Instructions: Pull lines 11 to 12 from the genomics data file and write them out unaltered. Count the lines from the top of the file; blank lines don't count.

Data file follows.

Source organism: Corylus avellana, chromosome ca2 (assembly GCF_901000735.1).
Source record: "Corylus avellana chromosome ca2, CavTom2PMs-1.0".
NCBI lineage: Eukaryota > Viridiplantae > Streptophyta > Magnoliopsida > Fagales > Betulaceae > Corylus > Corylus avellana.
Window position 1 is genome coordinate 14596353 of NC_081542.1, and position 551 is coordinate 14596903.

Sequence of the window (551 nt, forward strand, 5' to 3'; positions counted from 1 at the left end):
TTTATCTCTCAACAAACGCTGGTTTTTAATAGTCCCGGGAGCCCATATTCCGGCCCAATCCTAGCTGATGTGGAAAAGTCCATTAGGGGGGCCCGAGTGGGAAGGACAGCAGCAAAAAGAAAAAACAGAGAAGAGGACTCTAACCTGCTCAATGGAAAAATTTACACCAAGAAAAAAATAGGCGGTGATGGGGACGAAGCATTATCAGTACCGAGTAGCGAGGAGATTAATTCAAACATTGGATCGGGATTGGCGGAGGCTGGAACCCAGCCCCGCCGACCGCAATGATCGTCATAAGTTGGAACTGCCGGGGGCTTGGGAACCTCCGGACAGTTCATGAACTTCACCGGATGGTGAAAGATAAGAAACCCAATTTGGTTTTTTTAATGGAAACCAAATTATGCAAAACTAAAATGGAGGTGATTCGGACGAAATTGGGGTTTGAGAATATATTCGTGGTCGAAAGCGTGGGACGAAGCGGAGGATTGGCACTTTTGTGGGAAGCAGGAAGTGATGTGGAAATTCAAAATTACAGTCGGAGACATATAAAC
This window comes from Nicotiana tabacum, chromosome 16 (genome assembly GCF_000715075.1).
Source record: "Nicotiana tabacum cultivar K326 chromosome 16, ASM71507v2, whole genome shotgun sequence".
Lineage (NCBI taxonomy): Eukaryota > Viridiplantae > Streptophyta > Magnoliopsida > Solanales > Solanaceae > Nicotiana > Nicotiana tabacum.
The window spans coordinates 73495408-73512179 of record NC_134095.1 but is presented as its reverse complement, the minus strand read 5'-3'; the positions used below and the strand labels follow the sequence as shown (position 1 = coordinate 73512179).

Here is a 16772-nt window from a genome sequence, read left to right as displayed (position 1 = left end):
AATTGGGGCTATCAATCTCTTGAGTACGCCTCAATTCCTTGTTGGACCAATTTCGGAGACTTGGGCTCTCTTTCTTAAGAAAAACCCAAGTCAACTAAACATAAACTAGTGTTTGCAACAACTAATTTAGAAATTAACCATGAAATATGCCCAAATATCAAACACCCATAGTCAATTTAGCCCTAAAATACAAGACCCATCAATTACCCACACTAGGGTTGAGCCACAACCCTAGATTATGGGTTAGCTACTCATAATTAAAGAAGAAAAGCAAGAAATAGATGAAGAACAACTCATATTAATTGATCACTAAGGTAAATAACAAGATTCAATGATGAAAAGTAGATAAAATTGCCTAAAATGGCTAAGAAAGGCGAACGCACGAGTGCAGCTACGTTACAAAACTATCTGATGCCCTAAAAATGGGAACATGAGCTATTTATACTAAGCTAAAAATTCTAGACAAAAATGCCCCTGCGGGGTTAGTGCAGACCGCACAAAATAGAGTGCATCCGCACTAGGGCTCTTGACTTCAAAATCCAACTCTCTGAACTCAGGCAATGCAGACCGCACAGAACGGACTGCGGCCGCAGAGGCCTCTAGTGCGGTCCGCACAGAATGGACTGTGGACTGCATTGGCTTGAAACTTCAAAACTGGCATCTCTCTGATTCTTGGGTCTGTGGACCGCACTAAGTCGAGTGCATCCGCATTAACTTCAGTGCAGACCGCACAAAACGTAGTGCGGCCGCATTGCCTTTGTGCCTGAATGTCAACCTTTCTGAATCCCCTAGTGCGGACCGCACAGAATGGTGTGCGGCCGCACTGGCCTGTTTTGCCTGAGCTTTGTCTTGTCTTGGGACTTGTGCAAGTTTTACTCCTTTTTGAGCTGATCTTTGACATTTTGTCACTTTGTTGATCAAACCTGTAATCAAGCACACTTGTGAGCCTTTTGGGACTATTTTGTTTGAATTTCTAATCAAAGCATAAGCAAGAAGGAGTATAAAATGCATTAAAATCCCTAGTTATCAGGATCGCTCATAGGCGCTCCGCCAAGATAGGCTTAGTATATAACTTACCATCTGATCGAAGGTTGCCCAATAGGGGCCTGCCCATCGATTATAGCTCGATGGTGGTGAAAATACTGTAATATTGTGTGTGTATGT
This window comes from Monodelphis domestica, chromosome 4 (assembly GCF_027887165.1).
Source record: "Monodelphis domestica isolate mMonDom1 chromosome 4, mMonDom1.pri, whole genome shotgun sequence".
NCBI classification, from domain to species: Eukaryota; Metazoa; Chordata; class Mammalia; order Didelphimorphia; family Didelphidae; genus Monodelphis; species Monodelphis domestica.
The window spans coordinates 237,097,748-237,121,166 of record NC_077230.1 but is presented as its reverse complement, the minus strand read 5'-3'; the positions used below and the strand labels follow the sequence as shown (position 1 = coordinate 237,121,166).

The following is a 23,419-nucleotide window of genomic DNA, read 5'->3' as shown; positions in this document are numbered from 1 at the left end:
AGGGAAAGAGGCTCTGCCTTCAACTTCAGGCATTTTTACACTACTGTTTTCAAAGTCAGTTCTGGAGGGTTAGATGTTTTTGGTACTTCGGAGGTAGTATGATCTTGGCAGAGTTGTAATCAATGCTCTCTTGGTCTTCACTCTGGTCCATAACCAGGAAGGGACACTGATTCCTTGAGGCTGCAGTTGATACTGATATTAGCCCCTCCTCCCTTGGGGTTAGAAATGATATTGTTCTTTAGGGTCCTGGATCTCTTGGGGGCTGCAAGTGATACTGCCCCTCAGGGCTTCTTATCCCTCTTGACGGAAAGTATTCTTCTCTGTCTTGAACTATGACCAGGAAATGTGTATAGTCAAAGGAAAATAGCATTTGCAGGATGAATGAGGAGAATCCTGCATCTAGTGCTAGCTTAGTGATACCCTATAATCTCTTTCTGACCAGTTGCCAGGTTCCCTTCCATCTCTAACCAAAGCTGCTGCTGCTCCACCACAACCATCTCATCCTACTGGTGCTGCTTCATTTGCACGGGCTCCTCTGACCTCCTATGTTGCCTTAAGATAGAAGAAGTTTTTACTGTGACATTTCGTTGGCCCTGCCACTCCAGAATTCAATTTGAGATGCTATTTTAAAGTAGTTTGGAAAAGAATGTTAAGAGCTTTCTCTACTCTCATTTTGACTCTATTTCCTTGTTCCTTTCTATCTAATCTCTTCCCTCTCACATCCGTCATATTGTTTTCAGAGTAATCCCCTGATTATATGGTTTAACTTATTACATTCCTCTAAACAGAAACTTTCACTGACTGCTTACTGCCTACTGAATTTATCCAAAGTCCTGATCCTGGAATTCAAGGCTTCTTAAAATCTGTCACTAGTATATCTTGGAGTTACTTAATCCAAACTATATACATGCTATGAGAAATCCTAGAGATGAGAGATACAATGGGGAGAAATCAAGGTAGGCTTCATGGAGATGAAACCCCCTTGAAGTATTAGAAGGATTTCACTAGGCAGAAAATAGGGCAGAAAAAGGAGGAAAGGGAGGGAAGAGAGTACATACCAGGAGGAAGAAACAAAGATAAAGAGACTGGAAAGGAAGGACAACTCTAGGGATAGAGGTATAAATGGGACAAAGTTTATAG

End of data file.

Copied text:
Here is a 16772-nt window from a genome sequence, read left to right as displayed (position 1 = left end):
AATTGGGGCTATCAATCTCTTGAGTACGCCTCAATTCCTTGTTGGACCAATTTCGGAGACTTGGGCTCTCTTTCTTAAGAAAAACCCAAGTCAACTAAACATAAACTAGTGTTTGCAACAACTAATTTAGAAATTAACCATGAAATATGCCCAAATATCAAACACCCATAGTCAATTTAGCCCTAAAATACAAGACCCATCAATTACCCACACTAGGGTTGAGCCACAACCCTAGATTATGGGTTAGCTACTCATAATTAAAGAAGAAAAGCAAGAAATAGATGAAGAACAACTCATATTAATTGATCACTAAGGTAAATAACAAGATTCAATGATGAAAAGTAGATAAAATTGCCTAAAATGGCTAAGAAAGGCGAACGCACGAGTGCAGCTACGTTACAAAACTATCTGATGCCCTAAAAATGGGAACATGAGCTATTTATACTAAGCTAAAAATTCTAGACAAAAATGCCCCTGCGGGGTTAGTGCAGACCGCACAAAATAGAGTGCATCCGCACTAGGGCTCTTGACTTCAAAATCCAACTCTCTGAACTCAGGCAATGCAGACCGCACAGAACGGACTGCGGCCGCAGAGGCCTCTAGTGCGGTCCGCACAGAATGGACTGTGGACTGCATTGGCTTGAAACTTCAAAACTGGCATCTCTCTGATTCTTGGGTCTGTGGACCGCACTAAGTCGAGTGCATCCGCATTAACTTCAGTGCAGACCGCACAAAACGTAGTGCGGCCGCATTGCCTTTGTGCCTGAATGTCAACCTTTCTGAATCCCCTAGTGCGGACCGCACAGAATGGTGTGCGGCCGCACTGGCCTGTTTTGCCTGAGCTTTGTCTTGTCTTGGGACTTGTGCAAGTTTTACTCCTTTTTGAGCTGATCTTTGACATTTTGTCACTTTGTTGATCAAACCTGTAATCAAGCACACTTGTGAGCCTTTTGGGACTATTTTGTTTGAATTTCTAATCAAAGCATAAGCAAGAAGGAGTATAAAATGCATTAAAATCCCTAGTTATCAGGATCGCTCATAGGCGCTCCGCCAAGATAGGCTTAGTATATAACTTACCATCTGATCGAAGGTTGCCCAATAGGGGCCTGCCCATCGATTATAGCTCGATGGTGGTGAAAATACTGTAATATTGTGTGTGTATGT